3. Hawaii, The Big Island. I was teaching the Army basic wildland firefighting. I loved viewing the lava flows at Kalapana, having spam for breakfast, the black beaches, and the history. I would love to return and rent a Harley for a couple of days. And/or, I would love to work at the public golf course in Hilo for a year... or volunteer at Volcano National Park....



4. Washington DC, I was teaching mid-level fire training at the Washington Office. There are a 100 things to see and do that are free in the greater DC area, and over a two week period I saw maybe 10% of the free things. I loved the subway system, the museum of natural history, the Smith, the Washington Mall, the night life, and the food & night life. I would love to live in the area and have my Airstream, and Harley and just get out and see everything that's outside the greater DC area.
Pic is of the Forest Service WO....



5. New Orleans, I was there for Hurricane Katrina... So I would love to go back and volunteer to help build homes. I would want my Airstream and Harley with me, so I could return to some of the areas I was assigned to during my stay, and see how life is going now. I stayed in a motel in Brookhaven Mississippi. But during my 2 months that I was there, I got to travel around and see many areas that were destroyed...like Biloxi, to New Orleans, and everything in between, along the gulf coast.

I would love to tour the Antebellum houses, the Vicksburg National Millary Park, (I did see the Windsor Riuins, below), Mardi Gras, and go to the Elvis Festival in Tupelo. And spend some time in downtown New Orleans, and see a NFL foorball game in the Superdome.... The last time I saw the dome, it was in pretty bad shape!



I have gone on many road trips to Mexico, but have no desire to return...because of the drug issues they are having.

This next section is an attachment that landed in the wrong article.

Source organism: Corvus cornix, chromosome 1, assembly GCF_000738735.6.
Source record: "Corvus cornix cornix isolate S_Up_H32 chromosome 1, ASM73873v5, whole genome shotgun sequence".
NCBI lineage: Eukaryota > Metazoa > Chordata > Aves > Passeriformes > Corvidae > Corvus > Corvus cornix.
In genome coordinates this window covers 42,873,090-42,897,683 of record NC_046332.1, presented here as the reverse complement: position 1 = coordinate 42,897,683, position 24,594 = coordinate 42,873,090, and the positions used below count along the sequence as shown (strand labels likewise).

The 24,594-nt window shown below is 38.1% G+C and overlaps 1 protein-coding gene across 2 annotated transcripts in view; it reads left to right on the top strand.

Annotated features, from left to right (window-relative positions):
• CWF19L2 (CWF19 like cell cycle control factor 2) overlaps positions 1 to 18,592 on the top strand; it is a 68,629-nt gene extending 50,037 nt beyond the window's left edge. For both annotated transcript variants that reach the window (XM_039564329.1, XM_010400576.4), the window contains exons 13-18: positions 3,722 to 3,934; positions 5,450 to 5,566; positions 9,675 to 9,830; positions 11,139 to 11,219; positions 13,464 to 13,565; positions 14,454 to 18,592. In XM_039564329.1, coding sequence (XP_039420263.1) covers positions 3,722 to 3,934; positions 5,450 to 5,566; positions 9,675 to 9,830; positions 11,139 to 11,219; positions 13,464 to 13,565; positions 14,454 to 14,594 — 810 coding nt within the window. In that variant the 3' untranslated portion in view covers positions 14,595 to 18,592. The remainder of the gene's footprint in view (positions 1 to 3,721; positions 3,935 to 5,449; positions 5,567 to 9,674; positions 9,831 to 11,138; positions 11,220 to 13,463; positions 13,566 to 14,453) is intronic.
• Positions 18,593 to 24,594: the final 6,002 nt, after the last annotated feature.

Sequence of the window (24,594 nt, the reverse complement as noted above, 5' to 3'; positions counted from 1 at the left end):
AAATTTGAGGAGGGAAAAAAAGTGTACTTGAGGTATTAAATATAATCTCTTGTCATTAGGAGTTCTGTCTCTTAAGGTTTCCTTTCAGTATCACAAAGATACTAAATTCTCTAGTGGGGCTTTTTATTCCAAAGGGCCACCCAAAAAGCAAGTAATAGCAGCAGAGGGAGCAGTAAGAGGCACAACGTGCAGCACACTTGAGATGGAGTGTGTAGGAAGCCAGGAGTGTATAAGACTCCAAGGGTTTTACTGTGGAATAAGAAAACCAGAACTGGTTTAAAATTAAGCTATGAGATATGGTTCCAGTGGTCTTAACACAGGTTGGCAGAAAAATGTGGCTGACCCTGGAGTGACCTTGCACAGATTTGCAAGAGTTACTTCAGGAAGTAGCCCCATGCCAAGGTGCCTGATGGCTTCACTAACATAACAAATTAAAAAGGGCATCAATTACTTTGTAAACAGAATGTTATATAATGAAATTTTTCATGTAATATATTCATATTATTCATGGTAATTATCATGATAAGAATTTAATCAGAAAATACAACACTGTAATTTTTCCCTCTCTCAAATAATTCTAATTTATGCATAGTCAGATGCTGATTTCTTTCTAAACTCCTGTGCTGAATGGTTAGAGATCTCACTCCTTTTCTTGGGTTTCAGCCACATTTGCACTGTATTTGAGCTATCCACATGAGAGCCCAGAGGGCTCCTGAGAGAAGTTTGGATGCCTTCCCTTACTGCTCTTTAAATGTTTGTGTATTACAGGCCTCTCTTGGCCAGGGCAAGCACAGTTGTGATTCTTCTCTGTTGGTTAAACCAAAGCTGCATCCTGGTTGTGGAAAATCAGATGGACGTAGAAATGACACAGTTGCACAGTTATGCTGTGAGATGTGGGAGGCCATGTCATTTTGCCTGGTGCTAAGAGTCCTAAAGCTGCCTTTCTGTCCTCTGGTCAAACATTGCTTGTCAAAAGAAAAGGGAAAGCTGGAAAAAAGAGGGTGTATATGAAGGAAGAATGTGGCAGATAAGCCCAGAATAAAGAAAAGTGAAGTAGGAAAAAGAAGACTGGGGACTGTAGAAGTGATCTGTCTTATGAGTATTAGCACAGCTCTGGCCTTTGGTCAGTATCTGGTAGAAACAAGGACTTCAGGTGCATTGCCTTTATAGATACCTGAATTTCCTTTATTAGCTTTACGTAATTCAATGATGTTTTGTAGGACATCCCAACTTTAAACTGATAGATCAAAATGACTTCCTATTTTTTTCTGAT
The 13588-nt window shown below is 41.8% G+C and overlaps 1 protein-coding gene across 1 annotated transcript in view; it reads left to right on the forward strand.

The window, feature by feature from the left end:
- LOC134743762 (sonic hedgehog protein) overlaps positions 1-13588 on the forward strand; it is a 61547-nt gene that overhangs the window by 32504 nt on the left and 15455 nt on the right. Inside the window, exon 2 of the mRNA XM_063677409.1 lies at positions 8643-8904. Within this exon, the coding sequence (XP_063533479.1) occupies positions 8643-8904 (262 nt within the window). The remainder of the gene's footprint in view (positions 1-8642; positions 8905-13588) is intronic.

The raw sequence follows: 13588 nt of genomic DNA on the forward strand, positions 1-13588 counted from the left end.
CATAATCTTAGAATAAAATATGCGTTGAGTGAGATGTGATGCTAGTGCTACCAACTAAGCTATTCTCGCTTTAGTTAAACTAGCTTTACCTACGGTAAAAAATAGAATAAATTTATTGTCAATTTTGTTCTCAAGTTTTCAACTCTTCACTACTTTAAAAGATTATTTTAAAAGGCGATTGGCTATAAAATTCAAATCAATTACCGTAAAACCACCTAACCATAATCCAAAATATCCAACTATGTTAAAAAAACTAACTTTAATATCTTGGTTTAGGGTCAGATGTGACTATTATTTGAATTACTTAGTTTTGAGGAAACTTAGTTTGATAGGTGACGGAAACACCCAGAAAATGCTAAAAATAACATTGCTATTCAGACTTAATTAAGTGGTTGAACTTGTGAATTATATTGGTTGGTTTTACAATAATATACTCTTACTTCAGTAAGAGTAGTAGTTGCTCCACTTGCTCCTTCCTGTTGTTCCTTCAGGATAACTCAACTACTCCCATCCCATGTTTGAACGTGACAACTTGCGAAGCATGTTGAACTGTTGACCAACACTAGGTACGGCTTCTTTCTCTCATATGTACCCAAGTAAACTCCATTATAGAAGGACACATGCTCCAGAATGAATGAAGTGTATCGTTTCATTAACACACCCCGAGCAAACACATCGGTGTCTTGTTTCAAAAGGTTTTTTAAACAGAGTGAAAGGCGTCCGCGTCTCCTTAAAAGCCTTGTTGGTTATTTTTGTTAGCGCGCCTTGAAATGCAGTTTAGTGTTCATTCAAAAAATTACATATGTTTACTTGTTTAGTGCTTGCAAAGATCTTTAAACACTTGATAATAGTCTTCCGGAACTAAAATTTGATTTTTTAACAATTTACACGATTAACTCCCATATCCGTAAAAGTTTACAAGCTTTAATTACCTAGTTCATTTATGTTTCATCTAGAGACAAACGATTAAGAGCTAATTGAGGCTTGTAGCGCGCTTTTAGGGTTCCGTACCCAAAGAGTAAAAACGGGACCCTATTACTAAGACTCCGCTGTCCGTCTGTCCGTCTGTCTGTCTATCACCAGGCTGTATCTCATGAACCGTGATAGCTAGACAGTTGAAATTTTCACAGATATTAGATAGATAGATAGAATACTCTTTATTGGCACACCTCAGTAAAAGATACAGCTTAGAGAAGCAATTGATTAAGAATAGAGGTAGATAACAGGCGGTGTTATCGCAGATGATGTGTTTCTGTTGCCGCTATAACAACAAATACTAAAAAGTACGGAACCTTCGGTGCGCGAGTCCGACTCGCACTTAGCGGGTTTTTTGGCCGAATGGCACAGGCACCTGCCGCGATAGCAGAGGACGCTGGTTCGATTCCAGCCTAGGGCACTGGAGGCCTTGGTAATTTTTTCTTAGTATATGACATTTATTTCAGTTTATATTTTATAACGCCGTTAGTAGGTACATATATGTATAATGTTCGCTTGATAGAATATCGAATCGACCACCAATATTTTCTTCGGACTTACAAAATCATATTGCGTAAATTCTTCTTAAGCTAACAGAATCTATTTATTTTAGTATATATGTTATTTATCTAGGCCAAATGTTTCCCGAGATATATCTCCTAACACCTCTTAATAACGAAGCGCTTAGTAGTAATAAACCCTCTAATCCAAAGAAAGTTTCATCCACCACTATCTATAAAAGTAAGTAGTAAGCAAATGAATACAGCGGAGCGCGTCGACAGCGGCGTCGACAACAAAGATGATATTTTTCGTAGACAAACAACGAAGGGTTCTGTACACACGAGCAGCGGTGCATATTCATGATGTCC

Anyway, that is my top five places to live... But, I must say that I LOVE where we live now! If I want to go to a Hotsprings, there is one located less then an hour from my house. If I want to go to a casino, there is one less then 15 mins. away. Beach camping is less then 3 hours to the coast. And NFL football is only a three hour drive to Oakland Ca or SF add a 1/2 hour.

Camping in the Airstream can be as close as 15 min away on Shasta Lake. So most of the things that I love in life are right here in Northern California. "There's no place like home." Yes... "There's no place".....
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Old 11-29-2011, 09:18 PM   #27
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Did you choose 6 months to avoid becoming a tax resident in Thailand?
Hi Nun, nope there was no deep financial reason or consideration for the 6 month time frame. We simply needed a place in the world we could "settle" for 6 months to launch our first book then write and launch the second. We put the vote out to our readers and they selected Chiang Mai, Thailand.

That said, we know many people who are here for a year or more and are treated as US Citizens for tax purposes and not tax obligations here under their visas.
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Old 11-29-2011, 10:07 PM   #28
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Hi Nun, nope there was no deep financial reason or consideration for the 6 month time frame. We simply needed a place in the world we could "settle" for 6 months to launch our first book then write and launch the second. We put the vote out to our readers and they selected Chiang Mai, Thailand.

That said, we know many people who are here for a year or more and are treated as US Citizens for tax purposes and not tax obligations here under their visas.